Iron Maiden’s heavy metal version of Coleridge’s poem “The Rhime of the Ancient Mariner” bares the characteristics of romantic poetry. It does so by having an emphasis on the imagination and emotions, which is a common theme across romanticism. How it does this is through the interpretation that the band took of the song. Where many people read the poem as a blissful and calm piece of literature, Maiden puts their unique emphasis on a rhythmic quality of the song that evokes an enthusiastic sound. However, during the second part of the song, at 5:54 of the song slows down and with a ghostly whisper we are told that:

‘One after one by the star dogged moon
Too quick for groan or sigh
Each turned his face with a ghastly pang
And cursed me with his eye
Four times fifty living men
(And I heard nor sigh nor groan)
With heavy thump, a lifeless lump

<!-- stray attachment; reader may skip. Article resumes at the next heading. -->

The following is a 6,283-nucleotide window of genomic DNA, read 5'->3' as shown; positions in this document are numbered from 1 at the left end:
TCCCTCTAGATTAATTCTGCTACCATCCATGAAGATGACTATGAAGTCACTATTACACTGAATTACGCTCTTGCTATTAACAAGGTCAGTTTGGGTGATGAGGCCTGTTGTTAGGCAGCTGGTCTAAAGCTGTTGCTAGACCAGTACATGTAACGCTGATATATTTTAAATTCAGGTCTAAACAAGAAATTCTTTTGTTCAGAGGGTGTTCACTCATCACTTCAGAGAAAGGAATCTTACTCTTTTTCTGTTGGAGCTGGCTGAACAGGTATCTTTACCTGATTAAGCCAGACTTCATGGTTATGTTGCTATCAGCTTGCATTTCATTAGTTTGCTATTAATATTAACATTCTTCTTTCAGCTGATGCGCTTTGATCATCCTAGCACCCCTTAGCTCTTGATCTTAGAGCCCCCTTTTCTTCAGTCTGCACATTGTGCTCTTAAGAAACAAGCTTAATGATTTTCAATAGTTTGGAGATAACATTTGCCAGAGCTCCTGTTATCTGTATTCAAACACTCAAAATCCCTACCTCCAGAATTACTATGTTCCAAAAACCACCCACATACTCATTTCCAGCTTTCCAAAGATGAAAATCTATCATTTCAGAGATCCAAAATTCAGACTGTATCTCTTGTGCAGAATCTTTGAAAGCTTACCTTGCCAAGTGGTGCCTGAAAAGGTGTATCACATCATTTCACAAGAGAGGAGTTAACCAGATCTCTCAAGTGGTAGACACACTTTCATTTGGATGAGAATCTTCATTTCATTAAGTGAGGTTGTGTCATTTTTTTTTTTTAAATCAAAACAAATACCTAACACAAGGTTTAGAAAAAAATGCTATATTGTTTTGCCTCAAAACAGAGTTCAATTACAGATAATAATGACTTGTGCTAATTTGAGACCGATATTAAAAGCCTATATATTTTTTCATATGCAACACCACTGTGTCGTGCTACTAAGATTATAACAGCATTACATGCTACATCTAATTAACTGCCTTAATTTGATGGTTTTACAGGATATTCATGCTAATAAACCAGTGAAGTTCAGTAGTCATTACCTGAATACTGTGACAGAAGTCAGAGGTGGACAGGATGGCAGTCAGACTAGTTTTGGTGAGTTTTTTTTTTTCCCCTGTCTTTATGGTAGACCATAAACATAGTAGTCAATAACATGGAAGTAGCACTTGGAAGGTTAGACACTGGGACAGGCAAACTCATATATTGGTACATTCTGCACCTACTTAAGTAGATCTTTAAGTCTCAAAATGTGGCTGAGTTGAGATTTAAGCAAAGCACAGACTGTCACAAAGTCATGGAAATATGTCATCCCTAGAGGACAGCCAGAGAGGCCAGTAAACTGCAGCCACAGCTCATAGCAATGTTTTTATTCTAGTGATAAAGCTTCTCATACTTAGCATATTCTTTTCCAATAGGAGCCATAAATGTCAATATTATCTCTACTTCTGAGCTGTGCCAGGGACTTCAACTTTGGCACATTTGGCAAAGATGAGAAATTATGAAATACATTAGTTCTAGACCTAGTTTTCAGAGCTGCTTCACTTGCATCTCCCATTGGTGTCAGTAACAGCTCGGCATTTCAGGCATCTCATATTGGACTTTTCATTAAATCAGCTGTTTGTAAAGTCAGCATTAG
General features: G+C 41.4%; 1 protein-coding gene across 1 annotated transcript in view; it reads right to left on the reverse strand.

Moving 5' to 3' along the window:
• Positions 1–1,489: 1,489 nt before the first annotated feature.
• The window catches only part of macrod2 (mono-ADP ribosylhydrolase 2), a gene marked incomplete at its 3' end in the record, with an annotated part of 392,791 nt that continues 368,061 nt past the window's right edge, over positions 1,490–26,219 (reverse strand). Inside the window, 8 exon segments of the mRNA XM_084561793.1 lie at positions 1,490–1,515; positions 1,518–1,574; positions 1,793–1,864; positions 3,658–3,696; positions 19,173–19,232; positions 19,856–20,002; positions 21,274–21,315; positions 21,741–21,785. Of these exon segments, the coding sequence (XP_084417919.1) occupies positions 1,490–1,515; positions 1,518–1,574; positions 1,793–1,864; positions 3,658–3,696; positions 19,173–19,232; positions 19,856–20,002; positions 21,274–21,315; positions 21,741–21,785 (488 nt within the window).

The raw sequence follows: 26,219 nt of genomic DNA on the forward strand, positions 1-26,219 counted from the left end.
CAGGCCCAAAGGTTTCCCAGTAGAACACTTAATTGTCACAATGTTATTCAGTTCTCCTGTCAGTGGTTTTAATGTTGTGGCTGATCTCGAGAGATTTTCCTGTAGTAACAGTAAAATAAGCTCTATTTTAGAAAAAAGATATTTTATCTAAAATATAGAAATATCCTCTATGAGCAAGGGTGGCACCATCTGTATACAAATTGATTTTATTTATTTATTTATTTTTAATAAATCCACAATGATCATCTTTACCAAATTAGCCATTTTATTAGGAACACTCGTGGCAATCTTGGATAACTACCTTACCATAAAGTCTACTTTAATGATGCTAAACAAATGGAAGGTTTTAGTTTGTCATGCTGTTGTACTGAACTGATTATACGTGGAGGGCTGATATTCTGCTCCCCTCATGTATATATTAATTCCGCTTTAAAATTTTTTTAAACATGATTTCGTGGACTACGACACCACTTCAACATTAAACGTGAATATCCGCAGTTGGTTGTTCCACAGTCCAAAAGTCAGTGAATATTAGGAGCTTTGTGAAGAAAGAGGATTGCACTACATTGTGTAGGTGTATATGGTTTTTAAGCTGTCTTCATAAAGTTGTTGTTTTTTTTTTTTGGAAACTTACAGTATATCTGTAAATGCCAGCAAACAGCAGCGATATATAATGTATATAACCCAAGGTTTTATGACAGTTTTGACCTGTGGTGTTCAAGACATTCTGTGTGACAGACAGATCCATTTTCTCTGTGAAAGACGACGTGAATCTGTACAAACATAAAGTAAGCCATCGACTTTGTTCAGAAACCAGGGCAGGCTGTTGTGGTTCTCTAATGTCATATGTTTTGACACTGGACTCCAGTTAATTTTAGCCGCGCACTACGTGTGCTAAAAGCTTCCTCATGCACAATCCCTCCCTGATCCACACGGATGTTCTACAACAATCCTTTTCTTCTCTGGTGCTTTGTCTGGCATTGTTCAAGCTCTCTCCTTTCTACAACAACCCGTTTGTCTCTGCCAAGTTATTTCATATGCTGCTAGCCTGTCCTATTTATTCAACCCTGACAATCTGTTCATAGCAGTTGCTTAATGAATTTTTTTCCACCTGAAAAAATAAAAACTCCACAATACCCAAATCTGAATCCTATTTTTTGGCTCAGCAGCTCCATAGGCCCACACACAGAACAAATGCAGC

They dropped down one by one.’

During this shift of the song, I can’t bring myself to describe it as anything but romanticism. The sound of the song, and the slowing down of the instrumental evokes eerie emotions within the listener. The imagination of the reader is then welcomed to venture, and to envision. Like romanticism, this shift in the song is a gateway to transcendent experience.
-Beyanira Bautista

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2 thoughts on “

  1. The most original idea in the post is that Iron Maiden put their own twist on the poem while staying true to the poem. I think the post could be improved by explaining what type of eerie emotions the song evokes for you and why those emotions are evoked over others. You have a good starting point I would like to see more about how the song is a gateway to a transcendent experience.

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  2. Great blog post! The original idea of this blog post is the heavy metal song emphasis the imaginations and emotions of the poem. I think the way the blog post can be improved is by having more connections between the song and the text. Overall a great blog post that emphasis rhythm and change.

    Like

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